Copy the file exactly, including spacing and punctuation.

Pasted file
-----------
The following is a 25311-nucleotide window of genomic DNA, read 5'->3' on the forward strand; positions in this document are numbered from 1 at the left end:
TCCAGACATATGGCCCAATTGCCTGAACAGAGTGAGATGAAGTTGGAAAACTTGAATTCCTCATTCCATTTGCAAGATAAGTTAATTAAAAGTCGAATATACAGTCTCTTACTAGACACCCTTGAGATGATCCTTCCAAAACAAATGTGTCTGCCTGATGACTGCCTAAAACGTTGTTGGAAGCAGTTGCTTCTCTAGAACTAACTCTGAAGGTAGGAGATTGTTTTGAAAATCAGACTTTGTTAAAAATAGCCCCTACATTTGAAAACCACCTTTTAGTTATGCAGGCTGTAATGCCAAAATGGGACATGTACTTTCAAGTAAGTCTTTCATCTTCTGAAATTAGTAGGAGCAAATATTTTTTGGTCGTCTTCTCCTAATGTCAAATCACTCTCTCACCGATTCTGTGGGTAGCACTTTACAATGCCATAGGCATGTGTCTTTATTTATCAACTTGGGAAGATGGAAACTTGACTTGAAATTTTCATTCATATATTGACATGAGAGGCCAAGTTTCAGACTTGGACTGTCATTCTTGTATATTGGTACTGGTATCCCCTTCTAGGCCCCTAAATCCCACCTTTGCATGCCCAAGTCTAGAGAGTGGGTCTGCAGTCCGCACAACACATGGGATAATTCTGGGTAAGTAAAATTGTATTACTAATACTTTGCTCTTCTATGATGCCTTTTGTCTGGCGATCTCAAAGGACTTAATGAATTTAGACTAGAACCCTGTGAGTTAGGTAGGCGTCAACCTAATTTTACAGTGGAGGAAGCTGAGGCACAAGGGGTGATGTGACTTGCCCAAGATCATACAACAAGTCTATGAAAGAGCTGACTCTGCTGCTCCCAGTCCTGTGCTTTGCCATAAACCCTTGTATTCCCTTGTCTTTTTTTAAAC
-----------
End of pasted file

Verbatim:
The following is a 25311-nucleotide window of genomic DNA, read 5'->3' on the forward strand; positions in this document are numbered from 1 at the left end:
TCCAGACATATGGCCCAATTGCCTGAACAGAGTGAGATGAAGTTGGAAAACTTGAATTCCTCATTCCATTTGCAAGATAAGTTAATTAAAAGTCGAATATACAGTCTCTTACTAGACACCCTTGAGATGATCCTTCCAAAACAAATGTGTCTGCCTGATGACTGCCTAAAACGTTGTTGGAAGCAGTTGCTTCTCTAGAACTAACTCTGAAGGTAGGAGATTGTTTTGAAAATCAGACTTTGTTAAAAATAGCCCCTACATTTGAAAACCACCTTTTAGTTATGCAGGCTGTAATGCCAAAATGGGACATGTACTTTCAAGTAAGTCTTTCATCTTCTGAAATTAGTAGGAGCAAATATTTTTTGGTCGTCTTCTCCTAATGTCAAATCACTCTCTCACCGATTCTGTGGGTAGCACTTTACAATGCCATAGGCATGTGTCTTTATTTATCAACTTGGGAAGATGGAAACTTGACTTGAAATTTTCATTCATATATTGACATGAGAGGCCAAGTTTCAGACTTGGACTGTCATTCTTGTATATTGGTACTGGTATCCCCTTCTAGGCCCCTAAATCCCACCTTTGCATGCCCAAGTCTAGAGAGTGGGTCTGCAGTCCGCACAACACATGGGATAATTCTGGGTAAGTAAAATTGTATTACTAATACTTTGCTCTTCTATGATGCCTTTTGTCTGGCGATCTCAAAGGACTTAATGAATTTAGACTAGAACCCTGTGAGTTAGGTAGGCGTCAACCTAATTTTACAGTGGAGGAAGCTGAGGCACAAGGGGTGATGTGACTTGCCCAAGATCATACAACAAGTCTATGAAAGAGCTGACTCTGCTGCTCCCAGTCCTGTGCTTTGCCATAAACCCTTGTATTCCCTTGTCTTTTTTTAAAC